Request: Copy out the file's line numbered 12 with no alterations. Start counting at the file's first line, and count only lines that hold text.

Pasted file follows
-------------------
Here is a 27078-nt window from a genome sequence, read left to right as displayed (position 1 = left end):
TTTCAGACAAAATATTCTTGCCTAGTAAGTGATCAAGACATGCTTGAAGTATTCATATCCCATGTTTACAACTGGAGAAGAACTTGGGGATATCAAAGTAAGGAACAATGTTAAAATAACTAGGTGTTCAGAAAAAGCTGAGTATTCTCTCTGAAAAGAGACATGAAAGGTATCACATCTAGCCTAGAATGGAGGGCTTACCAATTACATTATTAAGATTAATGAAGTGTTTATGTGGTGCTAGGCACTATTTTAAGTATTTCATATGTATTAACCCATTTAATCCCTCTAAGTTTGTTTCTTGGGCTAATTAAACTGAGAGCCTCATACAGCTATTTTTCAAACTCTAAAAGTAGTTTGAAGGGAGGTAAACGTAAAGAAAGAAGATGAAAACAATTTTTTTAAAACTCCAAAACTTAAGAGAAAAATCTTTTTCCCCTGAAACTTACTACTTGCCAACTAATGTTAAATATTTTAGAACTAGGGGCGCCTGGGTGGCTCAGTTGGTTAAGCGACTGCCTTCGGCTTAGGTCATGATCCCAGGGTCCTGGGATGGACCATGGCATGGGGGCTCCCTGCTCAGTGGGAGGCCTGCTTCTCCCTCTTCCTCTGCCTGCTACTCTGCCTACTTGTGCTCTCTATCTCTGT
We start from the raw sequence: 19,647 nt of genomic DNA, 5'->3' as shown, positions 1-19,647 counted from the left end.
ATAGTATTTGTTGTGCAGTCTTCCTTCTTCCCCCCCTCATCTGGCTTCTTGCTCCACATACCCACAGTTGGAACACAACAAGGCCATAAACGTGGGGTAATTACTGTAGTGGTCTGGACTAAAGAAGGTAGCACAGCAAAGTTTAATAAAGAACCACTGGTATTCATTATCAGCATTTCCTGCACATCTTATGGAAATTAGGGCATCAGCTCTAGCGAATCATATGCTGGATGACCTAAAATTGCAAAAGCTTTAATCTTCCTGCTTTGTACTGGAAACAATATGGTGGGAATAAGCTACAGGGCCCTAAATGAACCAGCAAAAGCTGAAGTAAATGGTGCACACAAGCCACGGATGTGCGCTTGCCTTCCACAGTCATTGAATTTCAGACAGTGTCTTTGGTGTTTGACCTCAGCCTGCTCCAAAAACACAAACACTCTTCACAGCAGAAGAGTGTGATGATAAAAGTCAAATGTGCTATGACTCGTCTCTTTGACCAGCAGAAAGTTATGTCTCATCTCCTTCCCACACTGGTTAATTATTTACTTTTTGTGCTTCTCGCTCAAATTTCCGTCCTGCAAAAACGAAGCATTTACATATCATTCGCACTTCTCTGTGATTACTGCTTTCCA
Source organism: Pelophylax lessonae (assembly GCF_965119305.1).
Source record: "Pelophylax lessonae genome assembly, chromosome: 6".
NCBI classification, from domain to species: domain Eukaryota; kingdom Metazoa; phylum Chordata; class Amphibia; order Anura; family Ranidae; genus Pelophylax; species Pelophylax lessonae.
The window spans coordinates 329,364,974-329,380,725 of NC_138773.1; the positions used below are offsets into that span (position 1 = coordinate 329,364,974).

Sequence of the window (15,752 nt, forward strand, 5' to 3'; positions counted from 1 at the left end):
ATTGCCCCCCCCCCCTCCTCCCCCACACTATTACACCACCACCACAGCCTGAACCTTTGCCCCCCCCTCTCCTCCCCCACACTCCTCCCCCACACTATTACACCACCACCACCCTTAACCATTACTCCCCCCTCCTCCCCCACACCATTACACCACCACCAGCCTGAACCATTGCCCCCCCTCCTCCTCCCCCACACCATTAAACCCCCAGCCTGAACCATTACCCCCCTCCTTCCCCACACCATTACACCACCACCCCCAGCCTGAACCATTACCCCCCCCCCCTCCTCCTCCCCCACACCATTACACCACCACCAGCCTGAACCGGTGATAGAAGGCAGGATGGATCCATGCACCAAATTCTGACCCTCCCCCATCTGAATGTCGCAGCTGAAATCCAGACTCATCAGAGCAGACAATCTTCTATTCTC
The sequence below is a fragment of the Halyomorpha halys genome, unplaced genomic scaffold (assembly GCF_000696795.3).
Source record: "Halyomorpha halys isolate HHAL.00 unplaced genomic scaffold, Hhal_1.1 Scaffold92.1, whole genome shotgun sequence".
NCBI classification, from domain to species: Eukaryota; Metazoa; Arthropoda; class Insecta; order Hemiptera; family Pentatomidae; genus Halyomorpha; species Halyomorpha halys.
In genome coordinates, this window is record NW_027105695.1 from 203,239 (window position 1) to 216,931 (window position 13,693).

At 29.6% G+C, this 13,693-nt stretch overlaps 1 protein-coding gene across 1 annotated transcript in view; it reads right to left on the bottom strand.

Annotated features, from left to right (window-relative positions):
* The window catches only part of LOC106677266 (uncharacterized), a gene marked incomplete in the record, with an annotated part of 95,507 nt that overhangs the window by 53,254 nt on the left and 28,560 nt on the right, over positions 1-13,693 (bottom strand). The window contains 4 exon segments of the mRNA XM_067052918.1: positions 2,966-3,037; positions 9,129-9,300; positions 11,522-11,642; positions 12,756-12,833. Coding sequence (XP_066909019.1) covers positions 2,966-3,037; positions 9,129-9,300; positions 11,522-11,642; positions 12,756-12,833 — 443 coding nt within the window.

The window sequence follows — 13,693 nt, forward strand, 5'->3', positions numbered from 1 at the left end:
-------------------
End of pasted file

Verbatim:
Source record: "Halyomorpha halys isolate HHAL.00 unplaced genomic scaffold, Hhal_1.1 Scaffold92.1, whole genome shotgun sequence".